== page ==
Research gives new hope to tinnitus patients
A research project, led by the University of Liverpool and Aintree University Hospital, is giving new hope to patients living with tinnitus.
The condition, which causes one in 10 people in the UK to hear a constant noise in their ears or head, can cause distress to individuals of any age and affect sleep and concentration at work. Tinnitus, for which there is currently no cure, although there are effective management techniques, can lead to anxiety and depression in extreme cases.
How the brain reacts
The University and Aintree have now teamed up to try to gain a better understanding of how the brain reacts in different tinnitus patients.
The study, which is being led by Dr Vanessa Sluming, Senior Lecturer in Neuroimaging Science and Principal Investigator at the University, and Fahad Alhazmi, a PhD student, will investigate brain structure and function in people who have tinnitus and those who don't. The group with tinnitus will be a mix of people who find the condition irritating and those who don't.
A total of 90 volunteers, including patients from Aintree University Hospital, will take part in the study. The volunteers will undergo audiological testing and a functional MRI scan at MARIARC, the University's magnetic resonance image analysis research facility, during which they will be given different audio and visual prompts.
Dr Sluming, from the University's Institute of Translational Medicine, said: "In a room of tinnitus patients, you will find people who live well with the condition and others who struggle to cope, but there has never been a study to understand why this is.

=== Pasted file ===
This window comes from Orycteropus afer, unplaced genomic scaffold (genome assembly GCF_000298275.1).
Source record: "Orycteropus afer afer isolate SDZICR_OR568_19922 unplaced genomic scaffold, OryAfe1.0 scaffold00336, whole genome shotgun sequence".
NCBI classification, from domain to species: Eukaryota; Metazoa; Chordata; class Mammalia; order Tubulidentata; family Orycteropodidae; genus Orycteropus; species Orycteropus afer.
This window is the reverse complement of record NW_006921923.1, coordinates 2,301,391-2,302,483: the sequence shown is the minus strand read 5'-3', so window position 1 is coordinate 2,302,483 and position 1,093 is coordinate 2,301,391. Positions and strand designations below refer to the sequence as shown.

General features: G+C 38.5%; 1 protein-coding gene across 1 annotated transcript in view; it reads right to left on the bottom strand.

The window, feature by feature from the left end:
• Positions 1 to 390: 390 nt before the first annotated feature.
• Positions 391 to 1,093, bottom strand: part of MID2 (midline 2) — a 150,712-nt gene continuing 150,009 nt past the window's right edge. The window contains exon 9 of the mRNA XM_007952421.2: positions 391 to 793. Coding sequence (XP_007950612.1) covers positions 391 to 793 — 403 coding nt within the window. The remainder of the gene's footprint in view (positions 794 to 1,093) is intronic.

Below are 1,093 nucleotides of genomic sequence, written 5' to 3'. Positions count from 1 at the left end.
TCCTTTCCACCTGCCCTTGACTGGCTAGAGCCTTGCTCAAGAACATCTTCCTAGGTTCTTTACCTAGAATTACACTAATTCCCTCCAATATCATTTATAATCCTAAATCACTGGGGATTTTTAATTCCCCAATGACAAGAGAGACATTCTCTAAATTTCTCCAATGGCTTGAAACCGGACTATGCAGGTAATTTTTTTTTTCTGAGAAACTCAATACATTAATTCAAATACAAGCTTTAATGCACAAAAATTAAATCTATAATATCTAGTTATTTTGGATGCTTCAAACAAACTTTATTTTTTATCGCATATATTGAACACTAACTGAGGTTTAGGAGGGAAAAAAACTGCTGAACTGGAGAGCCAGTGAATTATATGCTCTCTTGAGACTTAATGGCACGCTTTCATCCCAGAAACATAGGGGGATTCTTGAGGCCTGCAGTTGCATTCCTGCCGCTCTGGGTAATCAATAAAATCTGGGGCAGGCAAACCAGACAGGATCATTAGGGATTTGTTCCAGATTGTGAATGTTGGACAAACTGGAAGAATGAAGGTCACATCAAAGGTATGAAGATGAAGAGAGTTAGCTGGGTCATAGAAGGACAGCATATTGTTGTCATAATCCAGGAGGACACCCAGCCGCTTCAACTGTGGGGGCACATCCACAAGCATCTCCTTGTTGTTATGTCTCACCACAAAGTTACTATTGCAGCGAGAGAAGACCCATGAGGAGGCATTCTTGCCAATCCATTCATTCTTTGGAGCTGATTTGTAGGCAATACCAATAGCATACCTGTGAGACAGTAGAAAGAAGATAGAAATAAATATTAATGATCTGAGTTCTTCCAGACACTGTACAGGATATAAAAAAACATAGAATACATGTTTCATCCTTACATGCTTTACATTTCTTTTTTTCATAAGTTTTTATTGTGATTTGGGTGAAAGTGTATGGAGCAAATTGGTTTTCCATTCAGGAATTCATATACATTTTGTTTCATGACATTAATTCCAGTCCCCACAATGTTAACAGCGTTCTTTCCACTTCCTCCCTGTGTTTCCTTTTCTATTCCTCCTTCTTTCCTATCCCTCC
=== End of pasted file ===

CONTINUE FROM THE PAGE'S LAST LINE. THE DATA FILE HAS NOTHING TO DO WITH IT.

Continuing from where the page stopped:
"We want to know if there is a difference in the way their brains are reacting to what they hear as a result of their tinnitus. We can then work with our colleagues at Aintree to develop more targeted therapies which will help those who suffer the most."
Tony Kay, Head of Audiology Services at Aintree University Hospital, said: "I'm delighted to once again be working with our academic partners at the University. I hope this project will lead to new developments in the way we can help our patients live with tinnitus."
Previous research between Aintree and the University has been shortlisted for a prestigious Marie and Jack Shapiro prize by the British Tinnitus Association, which recognises research that is "most likely to result in improved treatment or awareness of tinnitus.
David Stockdale, Chief Executive of the British Tinnitus Association, said: "We welcome this new research, and hopefully it will lead to improved treatments to reduce the distress that some – but not all – people with tinnitus experience."